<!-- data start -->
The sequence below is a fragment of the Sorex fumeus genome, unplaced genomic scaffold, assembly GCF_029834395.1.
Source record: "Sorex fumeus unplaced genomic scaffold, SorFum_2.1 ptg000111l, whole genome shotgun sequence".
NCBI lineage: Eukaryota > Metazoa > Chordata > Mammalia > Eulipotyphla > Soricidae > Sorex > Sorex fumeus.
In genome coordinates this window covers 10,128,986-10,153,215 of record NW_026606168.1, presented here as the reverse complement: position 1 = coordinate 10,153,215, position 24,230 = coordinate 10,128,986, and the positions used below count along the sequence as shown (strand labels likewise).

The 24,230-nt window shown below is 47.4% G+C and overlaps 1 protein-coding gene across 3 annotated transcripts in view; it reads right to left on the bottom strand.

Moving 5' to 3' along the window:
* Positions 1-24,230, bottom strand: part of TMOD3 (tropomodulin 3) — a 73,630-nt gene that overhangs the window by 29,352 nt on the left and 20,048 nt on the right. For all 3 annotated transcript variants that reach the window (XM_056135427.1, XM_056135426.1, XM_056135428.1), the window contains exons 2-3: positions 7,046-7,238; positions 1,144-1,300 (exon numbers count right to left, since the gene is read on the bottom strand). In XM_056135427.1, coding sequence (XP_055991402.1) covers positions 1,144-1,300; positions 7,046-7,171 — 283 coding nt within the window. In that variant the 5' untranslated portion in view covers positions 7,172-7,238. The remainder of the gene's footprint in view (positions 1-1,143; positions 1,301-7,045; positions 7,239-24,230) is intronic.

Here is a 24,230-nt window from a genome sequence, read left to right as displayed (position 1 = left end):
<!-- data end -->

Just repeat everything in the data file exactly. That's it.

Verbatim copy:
The sequence below is a fragment of the Sorex fumeus genome, unplaced genomic scaffold, assembly GCF_029834395.1.
Source record: "Sorex fumeus unplaced genomic scaffold, SorFum_2.1 ptg000111l, whole genome shotgun sequence".
NCBI lineage: Eukaryota > Metazoa > Chordata > Mammalia > Eulipotyphla > Soricidae > Sorex > Sorex fumeus.
In genome coordinates this window covers 10,128,986-10,153,215 of record NW_026606168.1, presented here as the reverse complement: position 1 = coordinate 10,153,215, position 24,230 = coordinate 10,128,986, and the positions used below count along the sequence as shown (strand labels likewise).

The 24,230-nt window shown below is 47.4% G+C and overlaps 1 protein-coding gene across 3 annotated transcripts in view; it reads right to left on the bottom strand.

Moving 5' to 3' along the window:
* Positions 1-24,230, bottom strand: part of TMOD3 (tropomodulin 3) — a 73,630-nt gene that overhangs the window by 29,352 nt on the left and 20,048 nt on the right. For all 3 annotated transcript variants that reach the window (XM_056135427.1, XM_056135426.1, XM_056135428.1), the window contains exons 2-3: positions 7,046-7,238; positions 1,144-1,300 (exon numbers count right to left, since the gene is read on the bottom strand). In XM_056135427.1, coding sequence (XP_055991402.1) covers positions 1,144-1,300; positions 7,046-7,171 — 283 coding nt within the window. In that variant the 5' untranslated portion in view covers positions 7,172-7,238. The remainder of the gene's footprint in view (positions 1-1,143; positions 1,301-7,045; positions 7,239-24,230) is intronic.

Here is a 24,230-nt window from a genome sequence, read left to right as displayed (position 1 = left end):